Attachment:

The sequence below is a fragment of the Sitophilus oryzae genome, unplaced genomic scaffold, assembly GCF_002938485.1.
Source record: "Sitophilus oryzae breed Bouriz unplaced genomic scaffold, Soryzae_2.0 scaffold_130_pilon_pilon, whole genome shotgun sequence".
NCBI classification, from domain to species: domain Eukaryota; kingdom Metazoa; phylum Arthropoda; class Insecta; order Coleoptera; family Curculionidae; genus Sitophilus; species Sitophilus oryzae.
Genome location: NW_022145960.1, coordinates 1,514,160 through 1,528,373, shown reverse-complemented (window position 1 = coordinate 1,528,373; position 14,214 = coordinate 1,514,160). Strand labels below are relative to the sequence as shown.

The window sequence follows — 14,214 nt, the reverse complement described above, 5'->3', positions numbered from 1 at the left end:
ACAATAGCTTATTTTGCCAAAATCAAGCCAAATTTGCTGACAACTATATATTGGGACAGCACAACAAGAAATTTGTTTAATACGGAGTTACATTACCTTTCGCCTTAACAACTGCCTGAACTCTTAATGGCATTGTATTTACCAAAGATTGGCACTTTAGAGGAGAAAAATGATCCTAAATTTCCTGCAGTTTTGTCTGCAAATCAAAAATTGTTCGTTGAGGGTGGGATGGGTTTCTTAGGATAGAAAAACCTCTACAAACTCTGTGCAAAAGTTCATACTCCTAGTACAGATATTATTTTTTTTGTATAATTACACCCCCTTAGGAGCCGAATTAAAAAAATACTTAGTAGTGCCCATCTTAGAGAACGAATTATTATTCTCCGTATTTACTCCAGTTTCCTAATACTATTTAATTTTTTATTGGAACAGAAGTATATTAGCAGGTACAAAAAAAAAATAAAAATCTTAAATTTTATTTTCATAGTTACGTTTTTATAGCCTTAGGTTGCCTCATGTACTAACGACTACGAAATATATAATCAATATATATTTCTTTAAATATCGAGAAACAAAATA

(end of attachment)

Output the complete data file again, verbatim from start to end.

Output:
The sequence below is a fragment of the Sitophilus oryzae genome, unplaced genomic scaffold, assembly GCF_002938485.1.
Source record: "Sitophilus oryzae breed Bouriz unplaced genomic scaffold, Soryzae_2.0 scaffold_130_pilon_pilon, whole genome shotgun sequence".
NCBI classification, from domain to species: domain Eukaryota; kingdom Metazoa; phylum Arthropoda; class Insecta; order Coleoptera; family Curculionidae; genus Sitophilus; species Sitophilus oryzae.
Genome location: NW_022145960.1, coordinates 1,514,160 through 1,528,373, shown reverse-complemented (window position 1 = coordinate 1,528,373; position 14,214 = coordinate 1,514,160). Strand labels below are relative to the sequence as shown.

The window sequence follows — 14,214 nt, the reverse complement described above, 5'->3', positions numbered from 1 at the left end:
ACAATAGCTTATTTTGCCAAAATCAAGCCAAATTTGCTGACAACTATATATTGGGACAGCACAACAAGAAATTTGTTTAATACGGAGTTACATTACCTTTCGCCTTAACAACTGCCTGAACTCTTAATGGCATTGTATTTACCAAAGATTGGCACTTTAGAGGAGAAAAATGATCCTAAATTTCCTGCAGTTTTGTCTGCAAATCAAAAATTGTTCGTTGAGGGTGGGATGGGTTTCTTAGGATAGAAAAACCTCTACAAACTCTGTGCAAAAGTTCATACTCCTAGTACAGATATTATTTTTTTTGTATAATTACACCCCCTTAGGAGCCGAATTAAAAAAATACTTAGTAGTGCCCATCTTAGAGAACGAATTATTATTCTCCGTATTTACTCCAGTTTCCTAATACTATTTAATTTTTTATTGGAACAGAAGTATATTAGCAGGTACAAAAAAAAAATAAAAATCTTAAATTTTATTTTCATAGTTACGTTTTTATAGCCTTAGGTTGCCTCATGTACTAACGACTACGAAATATATAATCAATATATATTTCTTTAAATATCGAGAAACAAAATA